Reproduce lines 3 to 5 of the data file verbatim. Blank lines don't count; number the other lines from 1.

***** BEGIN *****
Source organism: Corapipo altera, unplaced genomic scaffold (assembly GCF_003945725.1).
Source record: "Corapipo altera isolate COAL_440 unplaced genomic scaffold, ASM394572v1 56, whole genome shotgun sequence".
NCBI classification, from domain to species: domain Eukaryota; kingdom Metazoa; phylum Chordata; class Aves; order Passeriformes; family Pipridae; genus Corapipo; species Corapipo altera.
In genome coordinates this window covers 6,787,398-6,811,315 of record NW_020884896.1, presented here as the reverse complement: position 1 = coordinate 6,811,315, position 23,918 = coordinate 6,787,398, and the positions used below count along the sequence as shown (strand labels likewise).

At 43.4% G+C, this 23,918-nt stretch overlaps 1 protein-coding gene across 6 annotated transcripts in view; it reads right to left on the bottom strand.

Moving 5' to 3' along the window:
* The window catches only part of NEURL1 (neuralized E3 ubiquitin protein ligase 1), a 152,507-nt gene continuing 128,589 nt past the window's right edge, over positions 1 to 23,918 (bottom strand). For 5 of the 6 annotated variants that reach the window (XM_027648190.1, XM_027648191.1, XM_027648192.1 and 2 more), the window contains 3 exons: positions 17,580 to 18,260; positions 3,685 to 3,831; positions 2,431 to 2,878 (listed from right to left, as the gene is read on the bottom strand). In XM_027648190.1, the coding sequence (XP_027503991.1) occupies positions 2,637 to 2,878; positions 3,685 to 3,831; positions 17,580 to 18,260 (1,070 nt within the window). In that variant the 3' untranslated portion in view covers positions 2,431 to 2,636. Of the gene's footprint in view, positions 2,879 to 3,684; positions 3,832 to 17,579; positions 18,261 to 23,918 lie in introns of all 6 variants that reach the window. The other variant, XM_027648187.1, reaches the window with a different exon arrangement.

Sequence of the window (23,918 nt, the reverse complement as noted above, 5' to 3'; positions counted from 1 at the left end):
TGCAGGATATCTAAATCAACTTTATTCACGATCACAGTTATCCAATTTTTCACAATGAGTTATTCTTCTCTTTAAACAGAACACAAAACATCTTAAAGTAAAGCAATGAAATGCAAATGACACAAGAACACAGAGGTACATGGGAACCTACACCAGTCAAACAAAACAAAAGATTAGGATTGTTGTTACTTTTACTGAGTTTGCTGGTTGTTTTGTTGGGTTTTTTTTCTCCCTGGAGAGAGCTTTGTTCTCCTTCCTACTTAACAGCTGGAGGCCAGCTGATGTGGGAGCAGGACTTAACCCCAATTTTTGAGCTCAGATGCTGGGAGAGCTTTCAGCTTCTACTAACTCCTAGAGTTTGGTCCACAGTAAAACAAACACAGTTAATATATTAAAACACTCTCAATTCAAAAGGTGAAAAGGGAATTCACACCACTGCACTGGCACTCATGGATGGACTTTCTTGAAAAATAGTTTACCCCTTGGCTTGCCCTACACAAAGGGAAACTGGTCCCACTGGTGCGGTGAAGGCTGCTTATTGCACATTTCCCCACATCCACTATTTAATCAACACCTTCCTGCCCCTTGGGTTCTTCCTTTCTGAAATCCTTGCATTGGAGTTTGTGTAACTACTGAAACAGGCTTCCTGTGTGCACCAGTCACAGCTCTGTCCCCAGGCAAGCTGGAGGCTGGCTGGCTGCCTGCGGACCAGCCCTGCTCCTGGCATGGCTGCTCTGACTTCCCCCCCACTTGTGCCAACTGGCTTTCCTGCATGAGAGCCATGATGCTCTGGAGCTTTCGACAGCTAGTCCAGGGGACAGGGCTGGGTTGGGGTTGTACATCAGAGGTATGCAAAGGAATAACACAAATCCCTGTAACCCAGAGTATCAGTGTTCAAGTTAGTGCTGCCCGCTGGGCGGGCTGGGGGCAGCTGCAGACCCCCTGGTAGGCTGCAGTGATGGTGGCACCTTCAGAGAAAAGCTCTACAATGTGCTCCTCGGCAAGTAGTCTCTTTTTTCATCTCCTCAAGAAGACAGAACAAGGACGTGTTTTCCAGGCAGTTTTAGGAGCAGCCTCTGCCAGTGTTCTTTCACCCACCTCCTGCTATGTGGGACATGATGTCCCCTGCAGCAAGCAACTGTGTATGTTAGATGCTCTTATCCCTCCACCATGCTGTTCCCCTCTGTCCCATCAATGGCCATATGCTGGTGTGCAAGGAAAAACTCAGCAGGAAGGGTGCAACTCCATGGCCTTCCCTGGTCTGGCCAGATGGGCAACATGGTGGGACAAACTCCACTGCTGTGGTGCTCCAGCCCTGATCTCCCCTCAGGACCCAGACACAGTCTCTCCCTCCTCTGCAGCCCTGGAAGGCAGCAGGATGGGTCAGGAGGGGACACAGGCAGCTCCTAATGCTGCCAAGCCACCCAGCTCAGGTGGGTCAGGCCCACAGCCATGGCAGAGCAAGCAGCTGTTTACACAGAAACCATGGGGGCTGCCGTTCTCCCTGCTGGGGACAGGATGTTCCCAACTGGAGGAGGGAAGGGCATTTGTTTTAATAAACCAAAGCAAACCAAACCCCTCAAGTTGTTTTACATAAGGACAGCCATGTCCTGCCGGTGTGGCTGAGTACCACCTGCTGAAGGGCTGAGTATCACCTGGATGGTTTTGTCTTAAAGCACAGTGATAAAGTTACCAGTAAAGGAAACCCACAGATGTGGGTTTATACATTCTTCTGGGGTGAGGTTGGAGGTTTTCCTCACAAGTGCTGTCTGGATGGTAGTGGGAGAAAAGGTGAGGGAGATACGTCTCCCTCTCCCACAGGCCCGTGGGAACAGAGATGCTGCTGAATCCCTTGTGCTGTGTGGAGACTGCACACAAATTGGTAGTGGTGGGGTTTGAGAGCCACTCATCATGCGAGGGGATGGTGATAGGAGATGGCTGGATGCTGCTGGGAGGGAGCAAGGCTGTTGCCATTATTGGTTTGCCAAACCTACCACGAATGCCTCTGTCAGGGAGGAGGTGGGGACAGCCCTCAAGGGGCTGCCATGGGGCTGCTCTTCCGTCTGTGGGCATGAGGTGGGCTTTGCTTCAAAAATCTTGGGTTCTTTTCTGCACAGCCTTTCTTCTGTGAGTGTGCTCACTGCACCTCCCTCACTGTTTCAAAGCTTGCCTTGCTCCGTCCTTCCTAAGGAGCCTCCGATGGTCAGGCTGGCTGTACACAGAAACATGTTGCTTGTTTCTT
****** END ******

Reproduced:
NCBI classification, from domain to species: domain Eukaryota; kingdom Metazoa; phylum Chordata; class Aves; order Passeriformes; family Pipridae; genus Corapipo; species Corapipo altera.
In genome coordinates this window covers 6,787,398-6,811,315 of record NW_020884896.1, presented here as the reverse complement: position 1 = coordinate 6,811,315, position 23,918 = coordinate 6,787,398, and the positions used below count along the sequence as shown (strand labels likewise).

At 43.4% G+C, this 23,918-nt stretch overlaps 1 protein-coding gene across 6 annotated transcripts in view; it reads right to left on the bottom strand.